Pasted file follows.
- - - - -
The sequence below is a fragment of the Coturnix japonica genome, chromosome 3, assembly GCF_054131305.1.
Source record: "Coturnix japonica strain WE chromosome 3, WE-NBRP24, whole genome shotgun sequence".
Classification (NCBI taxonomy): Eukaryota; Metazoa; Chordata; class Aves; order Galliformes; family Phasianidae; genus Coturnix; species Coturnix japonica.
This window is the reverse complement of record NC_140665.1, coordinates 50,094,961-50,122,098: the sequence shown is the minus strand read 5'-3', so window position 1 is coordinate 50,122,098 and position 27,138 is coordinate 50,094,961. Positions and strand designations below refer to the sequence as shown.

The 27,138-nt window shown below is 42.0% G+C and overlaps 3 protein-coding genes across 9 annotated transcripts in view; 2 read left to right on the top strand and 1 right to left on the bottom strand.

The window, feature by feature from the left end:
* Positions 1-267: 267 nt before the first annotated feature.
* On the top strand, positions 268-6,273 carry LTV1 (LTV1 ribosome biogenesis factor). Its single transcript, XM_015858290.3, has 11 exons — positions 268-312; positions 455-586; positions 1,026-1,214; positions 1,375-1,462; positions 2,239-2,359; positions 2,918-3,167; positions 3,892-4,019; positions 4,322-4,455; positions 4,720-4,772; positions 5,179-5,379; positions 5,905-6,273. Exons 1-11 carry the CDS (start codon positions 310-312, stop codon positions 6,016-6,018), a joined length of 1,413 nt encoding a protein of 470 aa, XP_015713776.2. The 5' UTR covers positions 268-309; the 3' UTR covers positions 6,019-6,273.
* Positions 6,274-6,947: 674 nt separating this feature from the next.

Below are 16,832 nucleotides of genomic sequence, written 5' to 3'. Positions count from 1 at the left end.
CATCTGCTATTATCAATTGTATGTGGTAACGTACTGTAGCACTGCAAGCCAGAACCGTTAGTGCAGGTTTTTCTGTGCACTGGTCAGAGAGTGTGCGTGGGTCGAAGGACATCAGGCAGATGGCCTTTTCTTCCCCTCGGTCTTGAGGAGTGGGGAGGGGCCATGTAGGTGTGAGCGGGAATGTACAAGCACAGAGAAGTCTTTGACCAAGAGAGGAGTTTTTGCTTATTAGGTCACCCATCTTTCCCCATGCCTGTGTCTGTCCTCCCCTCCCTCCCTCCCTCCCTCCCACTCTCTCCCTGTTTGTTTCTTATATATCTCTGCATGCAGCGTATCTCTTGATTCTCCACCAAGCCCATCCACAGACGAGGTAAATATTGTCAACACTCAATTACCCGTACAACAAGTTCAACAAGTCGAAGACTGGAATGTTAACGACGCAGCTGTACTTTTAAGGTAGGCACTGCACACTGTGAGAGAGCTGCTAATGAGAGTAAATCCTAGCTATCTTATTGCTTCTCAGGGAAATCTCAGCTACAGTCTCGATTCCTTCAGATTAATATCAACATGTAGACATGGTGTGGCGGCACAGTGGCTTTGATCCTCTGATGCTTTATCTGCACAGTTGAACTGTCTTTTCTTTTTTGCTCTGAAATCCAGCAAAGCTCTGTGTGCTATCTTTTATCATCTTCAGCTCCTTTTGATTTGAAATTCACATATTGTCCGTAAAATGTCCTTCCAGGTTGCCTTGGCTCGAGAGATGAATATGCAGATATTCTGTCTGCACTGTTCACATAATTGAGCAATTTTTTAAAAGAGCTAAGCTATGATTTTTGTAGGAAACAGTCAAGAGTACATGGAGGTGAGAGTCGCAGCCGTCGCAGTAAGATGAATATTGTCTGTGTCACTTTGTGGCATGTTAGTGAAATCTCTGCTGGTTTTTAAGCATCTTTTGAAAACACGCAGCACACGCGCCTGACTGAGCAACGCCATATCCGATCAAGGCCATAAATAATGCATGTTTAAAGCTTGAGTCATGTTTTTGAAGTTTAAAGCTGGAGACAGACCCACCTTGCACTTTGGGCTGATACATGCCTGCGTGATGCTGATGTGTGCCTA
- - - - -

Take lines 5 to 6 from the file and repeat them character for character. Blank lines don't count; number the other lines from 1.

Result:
The 27,138-nt window shown below is 42.0% G+C and overlaps 3 protein-coding genes across 9 annotated transcripts in view; 2 read left to right on the top strand and 1 right to left on the bottom strand.

The window, feature by feature from the left end: